Markers Alongside the Street to The Demise of Internet Zero – Watts Up With That?


Francis Menton

What will the death of the green energy illusion look like? From time to time (see, for example, here and here) I have described a vision where some state or country runs headlong into a “green energy wall” — an impassable barricade of physical impossibility, characterized by scarcity and blackouts, into which the country crashes suddenly. Among the net zero zealot countries I have identified as the leading candidates for imminently hitting such a wall are Germany and the UK.

But perhaps, instead of a sudden crash, the demise of the green energy illusion will look more like a slow but steady decline, a gradual withering of economic activity and prosperity. In this scenario, high energy prices brought about by energy restrictions drive important industries out of business and, as good jobs disappear and energy prices increase, the people gradually and inexorably get poorer. Recent events in the UK and Germany seem to point in the direction of this type of scenario.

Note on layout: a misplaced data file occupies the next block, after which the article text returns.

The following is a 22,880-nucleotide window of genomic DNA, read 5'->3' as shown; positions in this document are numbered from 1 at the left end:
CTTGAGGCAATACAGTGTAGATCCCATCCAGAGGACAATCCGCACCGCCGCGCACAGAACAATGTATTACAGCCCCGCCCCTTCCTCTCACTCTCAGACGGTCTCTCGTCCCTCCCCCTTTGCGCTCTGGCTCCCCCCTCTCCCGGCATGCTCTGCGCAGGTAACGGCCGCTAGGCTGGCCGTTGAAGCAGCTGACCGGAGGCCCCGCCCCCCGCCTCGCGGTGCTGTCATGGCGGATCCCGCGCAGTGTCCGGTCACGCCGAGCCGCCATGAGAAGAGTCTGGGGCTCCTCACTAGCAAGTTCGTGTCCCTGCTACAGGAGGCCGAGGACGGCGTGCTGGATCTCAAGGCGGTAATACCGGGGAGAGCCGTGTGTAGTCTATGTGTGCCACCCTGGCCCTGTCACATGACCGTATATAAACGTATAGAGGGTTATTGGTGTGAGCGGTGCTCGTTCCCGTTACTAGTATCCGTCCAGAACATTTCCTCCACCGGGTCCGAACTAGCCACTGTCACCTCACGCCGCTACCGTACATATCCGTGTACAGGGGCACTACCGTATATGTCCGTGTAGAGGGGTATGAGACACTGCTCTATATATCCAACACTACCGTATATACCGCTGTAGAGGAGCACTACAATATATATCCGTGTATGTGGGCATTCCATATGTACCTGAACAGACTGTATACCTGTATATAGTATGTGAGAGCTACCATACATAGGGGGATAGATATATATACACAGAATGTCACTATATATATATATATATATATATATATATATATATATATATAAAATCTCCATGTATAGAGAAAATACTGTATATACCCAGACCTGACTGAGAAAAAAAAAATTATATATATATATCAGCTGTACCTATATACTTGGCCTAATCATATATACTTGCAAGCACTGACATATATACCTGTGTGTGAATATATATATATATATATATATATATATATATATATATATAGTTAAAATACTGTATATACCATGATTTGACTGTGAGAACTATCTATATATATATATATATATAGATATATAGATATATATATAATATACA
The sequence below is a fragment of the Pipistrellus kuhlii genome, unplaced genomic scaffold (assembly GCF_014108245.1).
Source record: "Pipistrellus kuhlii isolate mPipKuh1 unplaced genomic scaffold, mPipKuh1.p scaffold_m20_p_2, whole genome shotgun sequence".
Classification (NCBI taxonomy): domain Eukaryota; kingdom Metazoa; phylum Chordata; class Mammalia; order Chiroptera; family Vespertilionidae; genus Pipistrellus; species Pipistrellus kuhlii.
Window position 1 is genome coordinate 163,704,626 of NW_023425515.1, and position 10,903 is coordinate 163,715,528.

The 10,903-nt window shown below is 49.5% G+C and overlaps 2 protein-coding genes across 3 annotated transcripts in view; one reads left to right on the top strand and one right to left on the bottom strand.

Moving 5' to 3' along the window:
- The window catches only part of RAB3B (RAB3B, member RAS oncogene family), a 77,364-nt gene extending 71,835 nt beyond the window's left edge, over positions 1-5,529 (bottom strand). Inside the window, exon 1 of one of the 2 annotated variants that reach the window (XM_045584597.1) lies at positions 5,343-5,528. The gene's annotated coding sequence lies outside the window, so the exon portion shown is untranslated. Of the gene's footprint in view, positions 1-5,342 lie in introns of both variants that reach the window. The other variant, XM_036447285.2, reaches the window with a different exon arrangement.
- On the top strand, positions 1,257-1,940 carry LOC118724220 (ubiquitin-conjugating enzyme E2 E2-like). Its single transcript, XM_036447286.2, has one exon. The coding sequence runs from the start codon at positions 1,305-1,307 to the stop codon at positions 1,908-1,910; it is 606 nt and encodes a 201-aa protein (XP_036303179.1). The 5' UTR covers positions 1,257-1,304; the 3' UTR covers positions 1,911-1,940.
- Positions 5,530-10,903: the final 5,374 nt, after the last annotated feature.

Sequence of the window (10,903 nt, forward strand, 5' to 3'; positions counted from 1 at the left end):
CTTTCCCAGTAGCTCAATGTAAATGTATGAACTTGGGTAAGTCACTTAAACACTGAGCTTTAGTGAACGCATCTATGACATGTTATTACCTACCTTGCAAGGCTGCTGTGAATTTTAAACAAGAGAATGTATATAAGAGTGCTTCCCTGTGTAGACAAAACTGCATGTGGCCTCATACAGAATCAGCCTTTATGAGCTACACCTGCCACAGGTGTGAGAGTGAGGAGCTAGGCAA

The latest edition of the GWPF’s Net Zero Watch Newsletter has the headline “Net Zero is dying.” (Go here and follow the link for your own copy of the newsletter. Full disclosure — I am on the board of the American affiliate of the GWPF.). Nine linked news articles from the past couple of days all deal with recent instances of industrial decline in the UK and Germany, each one a consequence of energy prices intentionally driven upward in the pursuit of “net zero.”

Several of the pieces cover the impending closure of the Port Talbot steelworks in Wales, with the loss of up to 2,500 jobs. Illustrative is a January 19 piece in the Daily Telegraph by Allison Pearson, headline “Port Talbot has been sacrificed to the angry god of net zero.” Although the Telegraph is behind paywall, the NZW Newsletter has a lengthy excerpt. Here is a part: